Nicola Sturgeon 'walking nationalist tightrope' says expert

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Today’s online meeting will bring together the Prime Minister, Ms Sturgeon, Welsh First Minister Mark Drakeford and Northern Ireland’s First Minister Arlene Foster and Deputy First Minister Michelle O’Neill. But ahead of the crunch meeting, Ms Sturgeon has listed a number of demands.

The Scottish First Minister demanded the Government extends the furlough scheme, rule out a return to austerity and prioritise a just recovery from the pandemic.

She also called for the Government to ensure pre-existing inequalities are not further exacerbated by the COVID-19 crisis.

Ms Sturgeon said: “We have made significant progress on the way out of this pandemic, which has devastated the lives of so many.

“But we are clearly still in a precarious situation, and it is vital to make sure that we support the people who have been most badly affected by the past 14 months.

“We have done everything we can with the limited powers we have to tackle inequality and mitigate the impact the pandemic has had on peoples’ livelihoods, but we cannot allow that to be eroded as we enter the next phase of living with the virus.

“A return to the pre-pandemic austerity would be disastrous for jobs, for public services and for people and families across Scotland.

“As the UK Government hold the key financial levers to help us recover from this, I will be calling on it to commit to maintain public spending during the period of recovery, and to extend the furlough scheme for as long as it is needed to protect businesses and people who have been required to stop working to protect others, and I will be emphasising that it is managed sensitively in a way that supports longer-term recovery.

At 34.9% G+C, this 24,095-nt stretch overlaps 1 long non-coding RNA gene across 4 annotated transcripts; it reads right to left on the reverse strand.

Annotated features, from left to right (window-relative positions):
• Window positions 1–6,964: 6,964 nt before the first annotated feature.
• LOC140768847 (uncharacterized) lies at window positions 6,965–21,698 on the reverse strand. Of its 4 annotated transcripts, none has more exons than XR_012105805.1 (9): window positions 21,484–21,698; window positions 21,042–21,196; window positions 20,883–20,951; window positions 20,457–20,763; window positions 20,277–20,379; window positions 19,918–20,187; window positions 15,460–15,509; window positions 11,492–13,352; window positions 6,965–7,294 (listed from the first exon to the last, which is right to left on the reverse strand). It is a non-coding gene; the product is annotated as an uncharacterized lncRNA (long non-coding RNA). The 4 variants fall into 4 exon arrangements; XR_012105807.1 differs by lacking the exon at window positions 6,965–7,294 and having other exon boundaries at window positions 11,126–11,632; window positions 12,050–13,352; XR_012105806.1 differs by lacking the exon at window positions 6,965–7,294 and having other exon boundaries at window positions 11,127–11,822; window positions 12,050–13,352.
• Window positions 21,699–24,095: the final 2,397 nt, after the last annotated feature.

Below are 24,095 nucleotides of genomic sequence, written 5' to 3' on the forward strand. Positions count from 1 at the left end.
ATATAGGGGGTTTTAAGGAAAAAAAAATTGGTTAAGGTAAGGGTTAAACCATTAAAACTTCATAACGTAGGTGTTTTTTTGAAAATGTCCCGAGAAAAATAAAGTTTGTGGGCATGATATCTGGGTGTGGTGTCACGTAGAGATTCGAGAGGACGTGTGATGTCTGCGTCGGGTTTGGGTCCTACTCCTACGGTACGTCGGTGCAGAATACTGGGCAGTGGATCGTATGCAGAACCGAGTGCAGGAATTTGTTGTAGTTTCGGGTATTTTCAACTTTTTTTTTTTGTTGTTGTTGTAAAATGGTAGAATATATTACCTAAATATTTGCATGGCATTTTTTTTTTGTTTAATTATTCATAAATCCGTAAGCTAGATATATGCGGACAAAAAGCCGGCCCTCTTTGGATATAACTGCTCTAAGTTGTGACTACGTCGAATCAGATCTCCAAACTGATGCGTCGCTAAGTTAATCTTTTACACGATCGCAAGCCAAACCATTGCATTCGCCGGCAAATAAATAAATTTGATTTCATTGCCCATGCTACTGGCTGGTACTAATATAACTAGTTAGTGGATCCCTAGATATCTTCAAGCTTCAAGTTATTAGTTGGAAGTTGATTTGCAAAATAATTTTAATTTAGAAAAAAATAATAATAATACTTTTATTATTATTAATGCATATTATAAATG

“I’ve been given assurances that this will be a meaningful discussion, and it must be.

“Working to recover from Covid cannot be a PR exercise – it must be a collaborative process that properly respects the devolution settlement.”

The First Minister went on to say how the Scottish Government “requires certainty over funding”.

Ms Sturgeon continued: “Without it, people across Scotland who have had to endure so much these past 14 months would lack the reassurance that their jobs are protected, and their public services will continue to be funded to an appropriate level, whatever the virus has in store – that is the bare minimum of our expectations.

“The depth and severity of the health, social and economic impacts of COVID-19 are clear and are being borne unequally.”

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She added: “For this summit to be in any way productive all UK nations must work collaboratively.

“As part of that, the UK Government needs to ensure meaningful engagement with the devolved administrations on the negotiations and governance of trade deals, and to respect the devolved Parliaments by not diverting money to be spent by UK Ministers.”

Downing Street confirmed Mr Johnson will meet with the leaders of the devolved administrations on Thursday.

The summit had originally been scheduled for last week but Ms Sturgeon and Mr Drakeford said they did not have enough information to take part.

Mr Johnson personally wrote to the Scottish First Minister just days after the Holyrood elections in early May, which saw the SNP fall one seat short of an overall majority.

While Ms Sturgeon insists she has been given a mandate from voters to push ahead with a second independence referendum, Number 10 has pushed back.

Ministers have repeatedly warned now is not the time to plan or hold indyref2.

Instead, they argue, Scotland should be focused on rebuilding its economy which took a battering last year when the pandemic hit.

In a statement, a No10 spokesperson suggested Mr Johnson would use the meeting to strengthen unity in the face of Ms Sturgeon’s bid for independence.

It said that “ministers across the UK face common challenges as they seek to rebuild in the years ahead.”

Meanwhile the Chancellor of the Duchy of Lancaster, Michael Gove MP said: “I am delighted that the leaders of the devolved administrations all responded positively to the Prime Minister’s invitation to join this important meeting on Covid recovery.

“Throughout the pandemic, we have worked together to stop the spread of the virus and to roll out lifesaving vaccines.

“Our joint success has shown the world what we can achieve as a United Kingdom.

“We must take the same approach to the difficult challenge of rebuilding our economy and public services from the damaging impact of COVID-19.

“It will not be a quick or easy job, but we will all do better if we face the challenge together.”

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